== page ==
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What is the Function of the Eyelid Muscle?

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  • Written By: Christina Edwards
  • Edited By: W. Everett
  • Last Modified Date: 26 November 2016
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The muscle that helps to control the eyelid is called the orbicularis oculi. Closing the eyelid can either be voluntary or involuntary, and this action primarily keeps the eyeball moist and protects it from foreign objects. There are a couple conditions that can affect the eyelid muscle, but these are generally harmless.

Usually, the eyelid muscle's action to close the eyelid is involuntary. On average, a person uses the eyelid muscles to blink about every five or six seconds. Although many people don't think about it much, blinking serves a couple very important purposes.

The act of the eyelid closing spreads moisture across the surface of the eyeball. Tears produced by the tear ducts and fatty secretions produced by the Meibomian glands are wiped along the eyeball whenever a person blinks. These secretions help keep the cornea and other parts of the eyeball moist. They also help to wash away any dust or other foreign particles from the eyeball.

Using an eyelid muscle to blink helps to keep foreign particles off the eyeball. When the eyelid is blinked, the eyelashes are lowered and they act as a type of screen, keeping out the majority of dirt, dust, and tiny bugs. If something gets on the eyeball, tear production usually increases, along with the speed at which a person blinks. Increased tear production, along with the rapid blinking action, helps to wash and sweep out any tiny dust particles that could potentially harm the sensitive tissue of the eyeball.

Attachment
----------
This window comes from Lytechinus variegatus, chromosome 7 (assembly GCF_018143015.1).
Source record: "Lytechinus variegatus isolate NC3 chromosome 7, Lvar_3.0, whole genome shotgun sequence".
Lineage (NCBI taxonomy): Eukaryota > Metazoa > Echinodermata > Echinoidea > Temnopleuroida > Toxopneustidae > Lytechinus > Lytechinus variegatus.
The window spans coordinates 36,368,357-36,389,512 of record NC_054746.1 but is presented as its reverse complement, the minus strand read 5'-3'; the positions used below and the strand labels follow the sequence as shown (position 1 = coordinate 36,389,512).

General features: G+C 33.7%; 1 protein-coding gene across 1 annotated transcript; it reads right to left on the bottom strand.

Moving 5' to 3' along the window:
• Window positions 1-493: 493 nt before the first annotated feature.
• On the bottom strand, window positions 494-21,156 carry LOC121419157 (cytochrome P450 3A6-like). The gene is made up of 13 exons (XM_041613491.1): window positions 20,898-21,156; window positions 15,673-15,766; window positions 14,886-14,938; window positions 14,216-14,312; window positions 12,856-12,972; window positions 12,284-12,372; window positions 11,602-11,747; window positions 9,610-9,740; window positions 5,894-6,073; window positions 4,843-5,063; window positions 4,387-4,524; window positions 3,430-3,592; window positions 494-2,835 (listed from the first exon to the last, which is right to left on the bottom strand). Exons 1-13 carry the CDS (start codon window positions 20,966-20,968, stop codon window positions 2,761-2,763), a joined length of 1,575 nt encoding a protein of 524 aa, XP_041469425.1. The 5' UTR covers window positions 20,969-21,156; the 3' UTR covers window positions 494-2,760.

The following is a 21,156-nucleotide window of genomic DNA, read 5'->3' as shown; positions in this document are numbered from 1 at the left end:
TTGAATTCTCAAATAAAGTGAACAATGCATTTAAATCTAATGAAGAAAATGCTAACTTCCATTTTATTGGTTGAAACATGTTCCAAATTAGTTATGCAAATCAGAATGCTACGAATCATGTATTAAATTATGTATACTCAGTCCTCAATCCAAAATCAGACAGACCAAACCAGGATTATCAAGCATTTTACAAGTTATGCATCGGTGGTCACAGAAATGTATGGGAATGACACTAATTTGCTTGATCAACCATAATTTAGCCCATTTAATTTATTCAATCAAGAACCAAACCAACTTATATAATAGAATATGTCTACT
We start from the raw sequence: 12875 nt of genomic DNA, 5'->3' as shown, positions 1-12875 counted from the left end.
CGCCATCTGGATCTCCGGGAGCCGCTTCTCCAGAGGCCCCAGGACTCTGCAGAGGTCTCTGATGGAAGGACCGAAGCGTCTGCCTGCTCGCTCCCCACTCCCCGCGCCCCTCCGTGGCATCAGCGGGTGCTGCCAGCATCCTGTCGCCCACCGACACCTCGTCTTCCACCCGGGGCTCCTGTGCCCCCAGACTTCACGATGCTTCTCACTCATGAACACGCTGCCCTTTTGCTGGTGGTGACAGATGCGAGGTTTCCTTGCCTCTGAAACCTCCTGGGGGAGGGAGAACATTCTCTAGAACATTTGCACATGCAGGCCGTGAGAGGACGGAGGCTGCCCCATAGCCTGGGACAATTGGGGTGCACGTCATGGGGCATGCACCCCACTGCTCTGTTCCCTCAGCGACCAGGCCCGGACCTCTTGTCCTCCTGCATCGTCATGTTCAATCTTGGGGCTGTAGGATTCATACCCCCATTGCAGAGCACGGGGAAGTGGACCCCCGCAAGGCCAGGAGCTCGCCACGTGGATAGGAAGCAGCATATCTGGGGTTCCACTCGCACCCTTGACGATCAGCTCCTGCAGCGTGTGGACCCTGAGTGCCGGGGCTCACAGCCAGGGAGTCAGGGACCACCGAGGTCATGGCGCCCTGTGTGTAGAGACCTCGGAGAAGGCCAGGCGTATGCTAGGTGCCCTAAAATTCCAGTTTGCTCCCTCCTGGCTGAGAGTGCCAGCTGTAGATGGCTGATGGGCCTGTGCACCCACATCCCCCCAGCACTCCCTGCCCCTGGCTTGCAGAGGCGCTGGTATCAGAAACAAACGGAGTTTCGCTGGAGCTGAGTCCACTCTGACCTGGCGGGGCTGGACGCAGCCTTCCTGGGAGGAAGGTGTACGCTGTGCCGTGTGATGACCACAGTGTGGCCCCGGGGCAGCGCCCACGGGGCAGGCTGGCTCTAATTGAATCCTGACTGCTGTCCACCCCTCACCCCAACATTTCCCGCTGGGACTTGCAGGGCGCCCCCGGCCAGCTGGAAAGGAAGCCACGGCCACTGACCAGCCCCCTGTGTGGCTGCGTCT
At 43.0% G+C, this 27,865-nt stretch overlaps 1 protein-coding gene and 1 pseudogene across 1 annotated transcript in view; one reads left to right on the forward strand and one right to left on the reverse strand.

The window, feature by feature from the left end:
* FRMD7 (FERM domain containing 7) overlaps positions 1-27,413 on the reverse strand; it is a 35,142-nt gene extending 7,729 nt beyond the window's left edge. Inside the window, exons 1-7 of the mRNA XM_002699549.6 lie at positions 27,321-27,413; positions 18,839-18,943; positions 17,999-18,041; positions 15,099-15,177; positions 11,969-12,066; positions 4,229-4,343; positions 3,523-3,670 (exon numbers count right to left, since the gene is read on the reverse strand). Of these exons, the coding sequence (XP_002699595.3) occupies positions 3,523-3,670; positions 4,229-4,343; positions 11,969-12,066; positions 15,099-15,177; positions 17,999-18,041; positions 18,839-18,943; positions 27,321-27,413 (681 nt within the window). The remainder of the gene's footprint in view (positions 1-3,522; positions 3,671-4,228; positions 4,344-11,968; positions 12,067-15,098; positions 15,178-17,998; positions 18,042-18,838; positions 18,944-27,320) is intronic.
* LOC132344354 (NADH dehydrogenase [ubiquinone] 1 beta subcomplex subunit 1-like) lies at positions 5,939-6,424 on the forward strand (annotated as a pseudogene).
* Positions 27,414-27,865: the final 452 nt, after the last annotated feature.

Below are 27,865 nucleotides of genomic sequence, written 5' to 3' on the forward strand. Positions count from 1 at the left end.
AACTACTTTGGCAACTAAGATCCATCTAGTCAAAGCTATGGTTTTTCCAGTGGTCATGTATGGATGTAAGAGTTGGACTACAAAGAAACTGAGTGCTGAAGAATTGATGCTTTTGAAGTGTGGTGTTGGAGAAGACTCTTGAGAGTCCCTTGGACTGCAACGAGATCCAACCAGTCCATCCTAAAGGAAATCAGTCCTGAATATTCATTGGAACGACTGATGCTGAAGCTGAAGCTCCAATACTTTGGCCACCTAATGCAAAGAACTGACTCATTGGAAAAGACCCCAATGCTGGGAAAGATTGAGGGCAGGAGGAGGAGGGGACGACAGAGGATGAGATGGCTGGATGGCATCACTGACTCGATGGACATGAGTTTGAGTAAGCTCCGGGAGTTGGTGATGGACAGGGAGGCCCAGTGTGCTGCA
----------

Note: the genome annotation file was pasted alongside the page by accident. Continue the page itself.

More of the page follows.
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Bright lights cause people to shut their eyes. By doing this, a person can possibly save his sight, since some extremely bright, intense lights can harm the eyeball. For example, staring at the sun for too long can possibly kill the cells in the retina of the eye.

Blepharospasm is the scientific term for eyelid twitching. This happens when the eyelid muscle starts to spasm, or contract involuntarily, which causes the eyelid to twitch. Although it can be quite annoying, this is usually not harmful, and it is often caused by lack of sleep, excessive caffeine, or some medications. This can also be a withdrawal symptom of certain drugs, and in rare cases, it can be caused by a concussion or damage to the basil ganglia in the brain.

Ptosis is a medical condition that causes the eyelid muscle to droop. This condition can afflict one or both eyes, and often occurs as people get older. Some neurological conditions, certain types of trauma or eye surgeries, and birth defects can also cause the eyelid to become weak or damaged.

Many times, no treatment is necessary for ptosis. If the condition is severe enough, however, surgery may be required, but usually only if the eyelid is in the way of the pupil, affecting a person's vision. The surgeon usually tightens the eyelid muscle, which, in turn, causes the eyelid to raise.

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